Motion Perception in Central Field Loss
Past Event Date:
Meeting room:Room 204 - Main Conference Room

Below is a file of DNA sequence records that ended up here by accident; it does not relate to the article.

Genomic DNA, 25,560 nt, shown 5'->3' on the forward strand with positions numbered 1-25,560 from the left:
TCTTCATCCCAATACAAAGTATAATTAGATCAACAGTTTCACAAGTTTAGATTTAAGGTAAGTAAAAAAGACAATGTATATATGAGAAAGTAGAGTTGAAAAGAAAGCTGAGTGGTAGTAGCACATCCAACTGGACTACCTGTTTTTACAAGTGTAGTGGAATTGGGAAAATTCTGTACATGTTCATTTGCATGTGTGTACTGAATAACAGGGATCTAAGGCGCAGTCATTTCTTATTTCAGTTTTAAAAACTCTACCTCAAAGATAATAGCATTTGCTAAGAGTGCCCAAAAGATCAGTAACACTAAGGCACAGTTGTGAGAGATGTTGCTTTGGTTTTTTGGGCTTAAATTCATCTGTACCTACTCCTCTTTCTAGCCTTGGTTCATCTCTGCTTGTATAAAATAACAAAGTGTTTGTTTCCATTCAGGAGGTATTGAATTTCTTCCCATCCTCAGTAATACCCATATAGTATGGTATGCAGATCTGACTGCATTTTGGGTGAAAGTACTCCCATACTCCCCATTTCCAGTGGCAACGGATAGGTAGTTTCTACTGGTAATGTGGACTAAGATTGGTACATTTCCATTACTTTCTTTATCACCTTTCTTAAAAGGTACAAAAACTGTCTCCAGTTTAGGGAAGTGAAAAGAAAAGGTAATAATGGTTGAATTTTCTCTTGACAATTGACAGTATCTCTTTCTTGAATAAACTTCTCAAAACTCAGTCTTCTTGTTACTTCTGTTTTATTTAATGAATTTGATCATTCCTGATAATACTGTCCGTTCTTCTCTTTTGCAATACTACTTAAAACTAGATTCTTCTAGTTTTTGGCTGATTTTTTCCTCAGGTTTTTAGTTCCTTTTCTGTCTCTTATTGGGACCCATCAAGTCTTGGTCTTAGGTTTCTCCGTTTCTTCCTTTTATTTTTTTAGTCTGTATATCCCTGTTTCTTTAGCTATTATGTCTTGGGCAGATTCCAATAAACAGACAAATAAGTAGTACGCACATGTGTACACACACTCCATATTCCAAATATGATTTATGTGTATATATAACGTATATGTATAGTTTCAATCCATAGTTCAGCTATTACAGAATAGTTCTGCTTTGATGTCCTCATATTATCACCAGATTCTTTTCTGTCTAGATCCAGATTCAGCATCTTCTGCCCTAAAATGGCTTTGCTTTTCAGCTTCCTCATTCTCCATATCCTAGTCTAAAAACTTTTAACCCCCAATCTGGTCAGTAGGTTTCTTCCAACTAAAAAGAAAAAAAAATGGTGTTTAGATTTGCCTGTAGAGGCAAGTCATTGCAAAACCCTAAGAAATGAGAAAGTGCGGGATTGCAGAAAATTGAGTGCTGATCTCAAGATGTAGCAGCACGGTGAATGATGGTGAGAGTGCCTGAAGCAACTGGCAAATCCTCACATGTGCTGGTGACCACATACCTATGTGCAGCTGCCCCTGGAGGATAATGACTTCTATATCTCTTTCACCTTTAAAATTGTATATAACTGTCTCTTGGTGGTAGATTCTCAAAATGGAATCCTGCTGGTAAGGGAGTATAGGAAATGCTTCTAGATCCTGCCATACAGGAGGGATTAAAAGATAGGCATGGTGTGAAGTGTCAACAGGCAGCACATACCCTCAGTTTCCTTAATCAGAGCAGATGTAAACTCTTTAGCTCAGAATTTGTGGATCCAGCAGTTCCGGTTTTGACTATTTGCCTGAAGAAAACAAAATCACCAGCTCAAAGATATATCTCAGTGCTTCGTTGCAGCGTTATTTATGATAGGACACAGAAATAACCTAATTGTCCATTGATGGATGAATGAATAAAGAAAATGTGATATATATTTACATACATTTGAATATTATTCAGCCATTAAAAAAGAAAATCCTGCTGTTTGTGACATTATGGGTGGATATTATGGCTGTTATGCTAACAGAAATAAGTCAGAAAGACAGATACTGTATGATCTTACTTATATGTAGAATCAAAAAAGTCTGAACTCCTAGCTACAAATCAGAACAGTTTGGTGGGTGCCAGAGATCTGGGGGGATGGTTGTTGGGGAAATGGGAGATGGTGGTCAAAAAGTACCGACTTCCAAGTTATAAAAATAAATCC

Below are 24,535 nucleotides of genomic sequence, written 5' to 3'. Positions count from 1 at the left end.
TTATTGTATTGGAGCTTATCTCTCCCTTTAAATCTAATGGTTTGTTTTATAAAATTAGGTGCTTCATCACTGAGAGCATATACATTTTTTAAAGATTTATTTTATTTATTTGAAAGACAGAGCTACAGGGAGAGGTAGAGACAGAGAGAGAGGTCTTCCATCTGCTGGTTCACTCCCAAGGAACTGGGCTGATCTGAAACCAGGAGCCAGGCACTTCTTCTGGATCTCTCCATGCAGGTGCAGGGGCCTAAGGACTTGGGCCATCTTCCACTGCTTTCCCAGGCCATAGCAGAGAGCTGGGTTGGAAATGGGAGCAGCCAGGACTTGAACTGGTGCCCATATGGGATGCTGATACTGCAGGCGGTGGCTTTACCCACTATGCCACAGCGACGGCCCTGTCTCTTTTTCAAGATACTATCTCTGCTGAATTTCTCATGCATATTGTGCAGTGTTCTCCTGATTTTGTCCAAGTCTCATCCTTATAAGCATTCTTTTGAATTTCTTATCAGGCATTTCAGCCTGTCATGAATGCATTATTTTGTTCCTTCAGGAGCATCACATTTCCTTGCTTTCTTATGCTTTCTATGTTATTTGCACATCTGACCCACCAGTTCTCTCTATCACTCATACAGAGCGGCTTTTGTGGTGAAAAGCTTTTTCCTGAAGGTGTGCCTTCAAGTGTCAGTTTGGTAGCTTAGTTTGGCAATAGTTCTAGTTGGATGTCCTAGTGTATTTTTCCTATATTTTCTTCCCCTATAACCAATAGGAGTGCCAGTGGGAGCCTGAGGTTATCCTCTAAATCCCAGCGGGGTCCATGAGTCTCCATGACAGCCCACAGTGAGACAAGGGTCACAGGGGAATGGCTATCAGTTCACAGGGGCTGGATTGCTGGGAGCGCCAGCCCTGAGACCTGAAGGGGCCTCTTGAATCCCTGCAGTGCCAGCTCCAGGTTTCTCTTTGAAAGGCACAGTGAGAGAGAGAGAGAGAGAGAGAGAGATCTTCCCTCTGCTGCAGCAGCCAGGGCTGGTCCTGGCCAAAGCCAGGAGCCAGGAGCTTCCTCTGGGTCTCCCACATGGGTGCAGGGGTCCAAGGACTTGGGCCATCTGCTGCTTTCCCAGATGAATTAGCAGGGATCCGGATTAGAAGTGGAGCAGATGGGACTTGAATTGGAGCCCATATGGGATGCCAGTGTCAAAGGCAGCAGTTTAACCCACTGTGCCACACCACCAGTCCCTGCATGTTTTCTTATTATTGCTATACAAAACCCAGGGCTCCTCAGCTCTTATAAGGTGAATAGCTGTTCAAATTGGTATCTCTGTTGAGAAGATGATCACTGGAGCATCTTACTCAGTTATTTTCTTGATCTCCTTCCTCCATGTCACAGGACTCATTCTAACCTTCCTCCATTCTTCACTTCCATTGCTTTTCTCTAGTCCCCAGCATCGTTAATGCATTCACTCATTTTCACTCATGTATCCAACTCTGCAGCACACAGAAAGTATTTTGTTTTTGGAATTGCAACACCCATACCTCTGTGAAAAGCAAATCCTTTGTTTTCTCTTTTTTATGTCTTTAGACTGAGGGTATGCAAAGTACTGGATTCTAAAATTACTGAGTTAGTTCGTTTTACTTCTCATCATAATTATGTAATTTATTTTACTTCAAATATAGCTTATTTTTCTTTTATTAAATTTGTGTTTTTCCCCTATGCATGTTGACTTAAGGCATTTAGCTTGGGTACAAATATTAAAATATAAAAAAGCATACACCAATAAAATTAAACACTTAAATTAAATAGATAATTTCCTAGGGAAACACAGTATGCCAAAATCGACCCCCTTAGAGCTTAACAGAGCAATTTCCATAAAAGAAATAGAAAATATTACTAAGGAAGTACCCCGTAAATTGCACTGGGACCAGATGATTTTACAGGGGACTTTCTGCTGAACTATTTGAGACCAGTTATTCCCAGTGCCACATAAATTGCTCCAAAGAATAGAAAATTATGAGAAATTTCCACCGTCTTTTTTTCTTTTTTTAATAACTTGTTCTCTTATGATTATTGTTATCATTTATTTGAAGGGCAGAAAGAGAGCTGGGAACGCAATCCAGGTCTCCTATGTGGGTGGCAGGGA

Healthy peripheral retina is exquisitely sensitive to fast speeds. Individuals with central field loss (CFL) typically only have residual peripheral vision and studies suggest they become adept at using peripheral motion information, as in the case of vection (Tarita-Nistor et al. 2008). However, we showed that smooth pursuit in CFL is impaired across a range of speeds and visual acuity cannot explain this decrement in performance (Shanidze et al. 2016). Thus, the question remains whether this deficiency is due to oculomotor limitations, or a potential impairment of peripheral motion processing, as indicated by Eisenbarth et al. 2007. I will show data comparing the ability of CFL participants, age-matched controls and young controls to discriminate speed and direction of motion in a two spatial alternative forced-choice design. Our results indicate that age is a much stronger predictor of motion discrimination performance and suggest that CFL participants’ deficits in smooth pursuit are likely not due to motion perception deficits.